Comprising nearly three-quarters of South Africa’s Cape Peninsula, including a mountain chain, beaches, coves and cliffs, Table Mountain National Park is among the most scenic and biologically diverse preserves in the world.
At the northern end of the 60,540-acre park is Table Mountain, the flat-topped granite and sandstone massif that rises 3,562 feet above Cape Town. The summit can be reached on foot, about a 2 ½-hour hike, or by cable car, which takes four to five minutes. Once there visitors have a spectacular view of the sprawling city, Table Bay and, about 7 ½ miles in the distance, Robben Island, where Nelson Mandela was imprisoned. They can also take a walk along the summit, where the African elephant’s closest living relative, a small, rodent-like mammal called the dassie, scuttle among the rocks.
On the eastern side, on False Bay, is Boulders Beach. An idyllic cove protected from the wind and waves by large rocks, Boulders is a popular bathing beach. It’s also home to a colony of 3,000 endangered African penguins, making it one of the few places in the world where people can swim with penguins. The less adventurous can view them from a boardwalk that winds through their nesting sites.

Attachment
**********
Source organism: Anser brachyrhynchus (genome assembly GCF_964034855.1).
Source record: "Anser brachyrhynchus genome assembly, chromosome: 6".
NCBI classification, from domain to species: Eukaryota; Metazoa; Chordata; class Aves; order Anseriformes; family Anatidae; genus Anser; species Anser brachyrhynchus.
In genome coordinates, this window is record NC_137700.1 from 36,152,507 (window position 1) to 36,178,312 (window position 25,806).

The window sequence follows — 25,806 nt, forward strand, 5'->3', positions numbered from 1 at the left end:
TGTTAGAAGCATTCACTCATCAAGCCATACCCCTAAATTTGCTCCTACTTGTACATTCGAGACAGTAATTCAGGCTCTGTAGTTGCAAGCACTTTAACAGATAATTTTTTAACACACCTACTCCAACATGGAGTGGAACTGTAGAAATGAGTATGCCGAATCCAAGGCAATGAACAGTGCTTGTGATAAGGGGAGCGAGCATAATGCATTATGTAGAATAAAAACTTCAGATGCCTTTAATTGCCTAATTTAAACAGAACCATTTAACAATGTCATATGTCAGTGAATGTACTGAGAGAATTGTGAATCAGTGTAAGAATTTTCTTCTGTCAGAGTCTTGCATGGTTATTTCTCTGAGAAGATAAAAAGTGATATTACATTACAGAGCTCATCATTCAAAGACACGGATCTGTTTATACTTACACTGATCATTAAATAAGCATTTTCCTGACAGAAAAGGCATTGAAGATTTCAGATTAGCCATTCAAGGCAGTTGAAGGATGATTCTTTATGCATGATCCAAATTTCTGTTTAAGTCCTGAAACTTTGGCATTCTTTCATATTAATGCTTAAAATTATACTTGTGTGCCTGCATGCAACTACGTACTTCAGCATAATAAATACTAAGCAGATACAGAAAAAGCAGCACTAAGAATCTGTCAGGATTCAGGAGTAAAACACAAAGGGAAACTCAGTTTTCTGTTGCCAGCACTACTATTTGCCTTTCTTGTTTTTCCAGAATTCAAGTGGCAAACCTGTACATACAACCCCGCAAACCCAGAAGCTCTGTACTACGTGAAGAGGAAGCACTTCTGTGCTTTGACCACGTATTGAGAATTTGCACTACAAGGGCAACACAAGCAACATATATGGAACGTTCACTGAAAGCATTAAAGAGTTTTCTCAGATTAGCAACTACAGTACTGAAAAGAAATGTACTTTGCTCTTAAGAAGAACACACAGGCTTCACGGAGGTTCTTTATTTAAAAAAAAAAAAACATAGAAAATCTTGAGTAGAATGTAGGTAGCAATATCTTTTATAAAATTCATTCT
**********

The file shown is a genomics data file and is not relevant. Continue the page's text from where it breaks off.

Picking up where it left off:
Farthest south is the rugged Cape of Good Hope Nature Reserve, arguably the most breathtaking part of the park. Here the peninsula ends in a magnificent promontory with towering cliffs and wild, deserted beaches, baboons sit by the road looking for handouts from passing motorists, and ostriches stop traffic. At its very tip is Cape Point, the southwesternmost point of land on the continent. A zigzagging, 1 1/2-mile walkway and a funicular, called the Flying Dutchman, after the ghost ship said to haunt the waters off the Cape, take visitors out to the point. From the blustery observation platform, beneath the “new” lighthouse, built in 1917, the view of the rocks and swirling blue sea far below is mesmerizing. No wonder Sir Francis Drake called Cape Point “the fairest Cape in all the world.”